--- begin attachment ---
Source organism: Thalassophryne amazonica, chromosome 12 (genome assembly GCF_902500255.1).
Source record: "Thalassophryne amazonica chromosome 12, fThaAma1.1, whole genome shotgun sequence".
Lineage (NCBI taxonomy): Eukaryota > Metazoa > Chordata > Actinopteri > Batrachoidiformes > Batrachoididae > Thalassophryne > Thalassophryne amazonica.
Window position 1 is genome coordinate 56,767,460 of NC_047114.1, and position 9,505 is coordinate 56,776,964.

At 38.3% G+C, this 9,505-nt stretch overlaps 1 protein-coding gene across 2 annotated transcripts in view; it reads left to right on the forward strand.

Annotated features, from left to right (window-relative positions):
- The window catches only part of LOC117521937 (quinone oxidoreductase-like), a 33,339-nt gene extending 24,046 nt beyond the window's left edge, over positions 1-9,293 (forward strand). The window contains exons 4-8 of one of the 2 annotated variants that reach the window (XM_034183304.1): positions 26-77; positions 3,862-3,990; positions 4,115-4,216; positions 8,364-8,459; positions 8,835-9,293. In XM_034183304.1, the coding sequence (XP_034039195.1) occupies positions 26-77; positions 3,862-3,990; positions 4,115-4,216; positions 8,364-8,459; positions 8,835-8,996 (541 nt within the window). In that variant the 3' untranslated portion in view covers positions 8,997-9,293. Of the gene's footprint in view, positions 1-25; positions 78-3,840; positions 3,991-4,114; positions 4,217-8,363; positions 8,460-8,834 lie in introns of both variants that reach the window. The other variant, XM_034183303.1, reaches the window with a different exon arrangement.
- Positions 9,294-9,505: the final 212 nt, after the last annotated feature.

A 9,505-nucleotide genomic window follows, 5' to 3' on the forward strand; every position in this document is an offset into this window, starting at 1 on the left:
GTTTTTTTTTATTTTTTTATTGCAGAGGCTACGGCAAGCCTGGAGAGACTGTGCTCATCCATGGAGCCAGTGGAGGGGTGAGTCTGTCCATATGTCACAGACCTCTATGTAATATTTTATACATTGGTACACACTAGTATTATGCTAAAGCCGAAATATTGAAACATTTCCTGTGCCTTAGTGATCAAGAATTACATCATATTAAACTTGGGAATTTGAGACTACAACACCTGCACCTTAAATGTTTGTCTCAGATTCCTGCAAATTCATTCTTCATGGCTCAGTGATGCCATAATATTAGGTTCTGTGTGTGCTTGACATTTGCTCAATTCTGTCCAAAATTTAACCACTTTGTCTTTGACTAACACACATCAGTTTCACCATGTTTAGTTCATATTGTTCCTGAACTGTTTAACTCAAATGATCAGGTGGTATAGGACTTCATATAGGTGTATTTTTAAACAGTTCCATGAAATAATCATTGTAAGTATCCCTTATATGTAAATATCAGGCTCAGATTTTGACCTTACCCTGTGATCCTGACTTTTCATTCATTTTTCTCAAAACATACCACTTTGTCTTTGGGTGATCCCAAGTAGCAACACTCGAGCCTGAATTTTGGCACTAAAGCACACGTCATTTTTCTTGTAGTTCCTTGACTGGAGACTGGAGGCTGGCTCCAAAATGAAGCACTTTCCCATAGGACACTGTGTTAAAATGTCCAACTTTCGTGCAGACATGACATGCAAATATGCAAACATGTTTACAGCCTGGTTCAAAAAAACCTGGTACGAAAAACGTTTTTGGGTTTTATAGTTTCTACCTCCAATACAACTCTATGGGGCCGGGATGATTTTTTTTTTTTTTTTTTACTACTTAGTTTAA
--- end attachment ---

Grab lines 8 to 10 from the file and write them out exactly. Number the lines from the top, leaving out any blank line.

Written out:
- Positions 9,294-9,505: the final 212 nt, after the last annotated feature.

A 9,505-nucleotide genomic window follows, 5' to 3' on the forward strand; every position in this document is an offset into this window, starting at 1 on the left:
GTTTTTTTTTATTTTTTTATTGCAGAGGCTACGGCAAGCCTGGAGAGACTGTGCTCATCCATGGAGCCAGTGGAGGGGTGAGTCTGTCCATATGTCACAGACCTCTATGTAATATTTTATACATTGGTACACACTAGTATTATGCTAAAGCCGAAATATTGAAACATTTCCTGTGCCTTAGTGATCAAGAATTACATCATATTAAACTTGGGAATTTGAGACTACAACACCTGCACCTTAAATGTTTGTCTCAGATTCCTGCAAATTCATTCTTCATGGCTCAGTGATGCCATAATATTAGGTTCTGTGTGTGCTTGACATTTGCTCAATTCTGTCCAAAATTTAACCACTTTGTCTTTGACTAACACACATCAGTTTCACCATGTTTAGTTCATATTGTTCCTGAACTGTTTAACTCAAATGATCAGGTGGTATAGGACTTCATATAGGTGTATTTTTAAACAGTTCCATGAAATAATCATTGTAAGTATCCCTTATATGTAAATATCAGGCTCAGATTTTGACCTTACCCTGTGATCCTGACTTTTCATTCATTTTTCTCAAAACATACCACTTTGTCTTTGGGTGATCCCAAGTAGCAACACTCGAGCCTGAATTTTGGCACTAAAGCACACGTCATTTTTCTTGTAGTTCCTTGACTGGAGACTGGAGGCTGGCTCCAAAATGAAGCACTTTCCCATAGGACACTGTGTTAAAATGTCCAACTTTCGTGCAGACATGACATGCAAATATGCAAACATGTTTACAGCCTGGTTCAAAAAAACCTGGTACGAAAAACGTTTTTGGGTTTTATAGTTTCTACCTCCAATACAACTCTATGGGGCCGGGATGATTTTTTTTTTTTTTTTTTACTACTTAGTTTAA